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Armoured Sumos: Japanese heavy tanks

History Feature
In other languages: vi th zh-tw ja

Japan in the early 20th century was a different entity than the one in the present day. With a significant number of conflicts under its belt by the 1930s, Japan's influence in the Far East region had become formidable. Among other things that assured success of the country was the attention paid to technical innovations in the field of armament by the military high command.

It goes without saying that the Japanese paid close attention to the development of armoured vehicles. Japan began importing armored vehicles sometime around 1917 and in less than ten years began to field them in battles. These were mainly medium and light tanks that had enough firepower to engage, for example, China as a whole or (already during World War II) island-based garrisons that had no heavy armament.

Even so, the history of Japanese armored vehicles still has an underexplored page - heavy tanks. Information about the work of designers on this type of armored vehicle is extraordinarily contradictory and limited. But still, there is enough gathered to form at least part of the story worth telling about.

 

Pre-war Japanese Tanks

One thing can be said for sure: Japanese engineers had already begun work on heavy tanks, long before the first rumblings of the Second World War. The first prototype was named the Type 91 or 2591, which had been in the design phase since 1930. When creating their first heavy tank, engineers banked on their experience gained from the creation of the medium tank Chi-I. Incidentally, Tomio Hara, who would in time become the most famous Japanese engineer of armored vehicles, was formerly a member of the design team that worked on the project.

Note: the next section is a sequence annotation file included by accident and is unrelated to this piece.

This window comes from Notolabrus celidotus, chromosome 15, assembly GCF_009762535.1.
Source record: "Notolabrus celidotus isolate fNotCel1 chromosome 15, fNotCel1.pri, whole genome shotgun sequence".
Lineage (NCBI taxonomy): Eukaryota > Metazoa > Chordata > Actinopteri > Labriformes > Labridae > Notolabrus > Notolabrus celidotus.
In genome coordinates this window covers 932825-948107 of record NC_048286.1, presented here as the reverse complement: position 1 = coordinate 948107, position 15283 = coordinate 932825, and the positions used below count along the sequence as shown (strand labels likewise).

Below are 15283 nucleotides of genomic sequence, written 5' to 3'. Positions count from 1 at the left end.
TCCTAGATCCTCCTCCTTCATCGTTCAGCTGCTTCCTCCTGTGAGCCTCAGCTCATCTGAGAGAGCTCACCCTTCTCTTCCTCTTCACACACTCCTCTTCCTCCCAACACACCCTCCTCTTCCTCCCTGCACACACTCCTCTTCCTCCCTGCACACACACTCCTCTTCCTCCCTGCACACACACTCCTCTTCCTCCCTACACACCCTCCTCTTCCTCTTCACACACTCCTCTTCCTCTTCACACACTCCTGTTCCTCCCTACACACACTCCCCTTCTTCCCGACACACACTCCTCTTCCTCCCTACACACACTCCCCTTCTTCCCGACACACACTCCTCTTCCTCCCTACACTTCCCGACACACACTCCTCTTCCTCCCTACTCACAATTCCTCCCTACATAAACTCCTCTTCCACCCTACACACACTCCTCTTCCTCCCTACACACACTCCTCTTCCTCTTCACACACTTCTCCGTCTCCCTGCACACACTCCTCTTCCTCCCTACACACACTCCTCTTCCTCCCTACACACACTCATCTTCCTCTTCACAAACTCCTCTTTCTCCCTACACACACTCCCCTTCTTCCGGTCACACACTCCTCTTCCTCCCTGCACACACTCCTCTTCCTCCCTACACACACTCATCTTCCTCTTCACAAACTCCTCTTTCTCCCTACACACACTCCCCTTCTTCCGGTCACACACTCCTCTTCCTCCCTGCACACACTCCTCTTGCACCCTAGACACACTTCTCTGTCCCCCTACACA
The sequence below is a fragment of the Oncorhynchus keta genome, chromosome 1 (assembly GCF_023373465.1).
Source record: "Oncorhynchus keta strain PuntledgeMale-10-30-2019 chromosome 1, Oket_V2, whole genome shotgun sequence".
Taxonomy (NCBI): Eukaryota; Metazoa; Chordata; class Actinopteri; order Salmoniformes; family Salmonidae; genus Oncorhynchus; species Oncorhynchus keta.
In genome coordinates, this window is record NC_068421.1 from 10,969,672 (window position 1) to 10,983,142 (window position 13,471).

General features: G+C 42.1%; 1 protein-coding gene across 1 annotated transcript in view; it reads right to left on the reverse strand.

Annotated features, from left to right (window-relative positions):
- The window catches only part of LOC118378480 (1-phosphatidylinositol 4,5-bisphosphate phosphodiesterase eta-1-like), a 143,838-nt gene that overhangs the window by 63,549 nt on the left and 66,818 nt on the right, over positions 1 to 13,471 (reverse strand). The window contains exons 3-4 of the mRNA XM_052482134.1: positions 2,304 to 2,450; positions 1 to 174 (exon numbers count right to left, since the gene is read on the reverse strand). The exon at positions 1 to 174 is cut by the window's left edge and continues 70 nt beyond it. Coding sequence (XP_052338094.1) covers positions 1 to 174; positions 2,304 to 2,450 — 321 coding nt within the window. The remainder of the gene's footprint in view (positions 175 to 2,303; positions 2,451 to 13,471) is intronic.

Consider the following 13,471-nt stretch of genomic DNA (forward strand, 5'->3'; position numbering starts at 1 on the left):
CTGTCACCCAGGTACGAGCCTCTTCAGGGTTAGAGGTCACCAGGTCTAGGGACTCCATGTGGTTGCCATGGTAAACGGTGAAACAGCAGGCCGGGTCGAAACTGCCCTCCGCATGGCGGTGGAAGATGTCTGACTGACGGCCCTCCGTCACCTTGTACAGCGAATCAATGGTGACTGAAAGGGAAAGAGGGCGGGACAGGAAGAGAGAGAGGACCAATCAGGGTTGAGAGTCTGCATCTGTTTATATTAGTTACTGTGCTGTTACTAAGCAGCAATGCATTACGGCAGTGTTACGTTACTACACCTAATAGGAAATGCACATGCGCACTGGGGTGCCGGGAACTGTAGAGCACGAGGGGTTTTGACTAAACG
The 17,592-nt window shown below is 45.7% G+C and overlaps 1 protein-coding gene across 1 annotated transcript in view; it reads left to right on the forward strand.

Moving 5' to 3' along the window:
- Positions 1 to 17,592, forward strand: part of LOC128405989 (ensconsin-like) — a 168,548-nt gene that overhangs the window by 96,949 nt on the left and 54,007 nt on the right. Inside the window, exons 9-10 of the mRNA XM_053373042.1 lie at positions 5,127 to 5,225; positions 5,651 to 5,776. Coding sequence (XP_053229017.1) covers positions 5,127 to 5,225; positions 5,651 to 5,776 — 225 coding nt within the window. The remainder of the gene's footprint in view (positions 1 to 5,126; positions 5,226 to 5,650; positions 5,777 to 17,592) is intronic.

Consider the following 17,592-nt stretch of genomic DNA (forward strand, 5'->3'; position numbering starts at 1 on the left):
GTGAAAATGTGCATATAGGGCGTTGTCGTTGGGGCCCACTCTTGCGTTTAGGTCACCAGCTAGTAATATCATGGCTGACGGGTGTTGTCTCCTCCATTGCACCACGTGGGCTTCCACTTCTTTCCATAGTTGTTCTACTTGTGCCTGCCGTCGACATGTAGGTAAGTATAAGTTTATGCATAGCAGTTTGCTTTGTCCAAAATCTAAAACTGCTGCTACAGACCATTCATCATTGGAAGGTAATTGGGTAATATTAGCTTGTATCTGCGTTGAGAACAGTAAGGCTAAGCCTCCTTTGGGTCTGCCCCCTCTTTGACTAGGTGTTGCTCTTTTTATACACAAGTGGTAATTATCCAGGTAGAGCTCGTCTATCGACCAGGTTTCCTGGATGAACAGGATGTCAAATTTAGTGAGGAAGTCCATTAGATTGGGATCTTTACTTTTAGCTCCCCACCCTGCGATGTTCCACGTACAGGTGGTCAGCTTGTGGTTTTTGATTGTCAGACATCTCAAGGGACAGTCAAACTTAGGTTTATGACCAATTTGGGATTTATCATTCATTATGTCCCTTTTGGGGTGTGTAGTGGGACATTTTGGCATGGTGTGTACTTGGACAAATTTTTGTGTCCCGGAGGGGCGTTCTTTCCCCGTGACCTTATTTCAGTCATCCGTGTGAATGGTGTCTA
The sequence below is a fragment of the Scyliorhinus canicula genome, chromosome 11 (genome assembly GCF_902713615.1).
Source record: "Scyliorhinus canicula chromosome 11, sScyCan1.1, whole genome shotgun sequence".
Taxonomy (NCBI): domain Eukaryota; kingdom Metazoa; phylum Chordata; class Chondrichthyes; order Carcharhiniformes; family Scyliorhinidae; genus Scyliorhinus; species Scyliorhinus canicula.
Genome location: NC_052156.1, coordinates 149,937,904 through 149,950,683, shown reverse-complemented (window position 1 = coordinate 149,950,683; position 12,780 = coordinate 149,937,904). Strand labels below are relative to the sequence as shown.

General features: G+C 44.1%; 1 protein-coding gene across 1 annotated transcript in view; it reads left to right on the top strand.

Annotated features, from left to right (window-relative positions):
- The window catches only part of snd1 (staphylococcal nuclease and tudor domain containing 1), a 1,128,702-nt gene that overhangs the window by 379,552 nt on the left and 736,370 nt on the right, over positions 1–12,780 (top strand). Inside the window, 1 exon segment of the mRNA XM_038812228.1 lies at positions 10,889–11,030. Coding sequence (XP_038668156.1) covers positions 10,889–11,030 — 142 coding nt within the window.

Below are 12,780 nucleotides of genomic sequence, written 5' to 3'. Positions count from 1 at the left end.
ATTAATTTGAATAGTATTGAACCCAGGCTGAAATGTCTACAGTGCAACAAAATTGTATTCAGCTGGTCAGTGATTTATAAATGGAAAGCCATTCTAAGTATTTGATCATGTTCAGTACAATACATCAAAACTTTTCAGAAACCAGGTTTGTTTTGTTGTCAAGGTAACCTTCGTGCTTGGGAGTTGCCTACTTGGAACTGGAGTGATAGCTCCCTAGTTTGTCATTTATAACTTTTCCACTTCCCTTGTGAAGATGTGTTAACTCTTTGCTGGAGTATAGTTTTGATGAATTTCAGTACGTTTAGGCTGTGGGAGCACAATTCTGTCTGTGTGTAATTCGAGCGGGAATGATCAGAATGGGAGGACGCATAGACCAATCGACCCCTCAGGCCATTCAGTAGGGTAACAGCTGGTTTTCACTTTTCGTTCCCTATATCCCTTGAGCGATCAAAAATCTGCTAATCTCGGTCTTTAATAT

Top: During the pre-war period, Japanese engineers developed and created two heavy tanks: the Type 91 and the Type 95. None of them were in mass production, nor did they actively participated in battles.

The weight of the Type 91 was only 18 tons; according to standards of Western Europe or the USSR at the time, it could be classified as a medium tank. However, the Type 91 was also equipped with the 70mm gun, which allowed the vehicle to be considered as a heavy tank instead. Influenced by the British school of thought that preferred multi-turreted vehicles in the 1930s, the designers equipped the Type 91 with three turrets placed along the hull.

Only one prototype for the Typ3 91 was created. Despite the good impressions made, the vehicle was not sent to serial production - the military high command demanded a modernization.

The Type 95, the second and the last pre-war heavy tank, came into service in the Japanese army in 1935. While drawing up plans for the vehicle, designers paid particular attention to new technologies and increasing fire power. In particular, in addition to the 70mm gun that had a low muzzle velocity and was rather intended against protective structures and manpower, the vehicle was equipped with another 37mm gun. From the distance of 300 meters the gun could penetrate up to 30 mm of armor. With these upgrades, these made the Type 95 a very dangerous opponent for the Soviet T-26 and the BT-7 tanks which had thin armor.

Top: A Type 95 Japanese tank.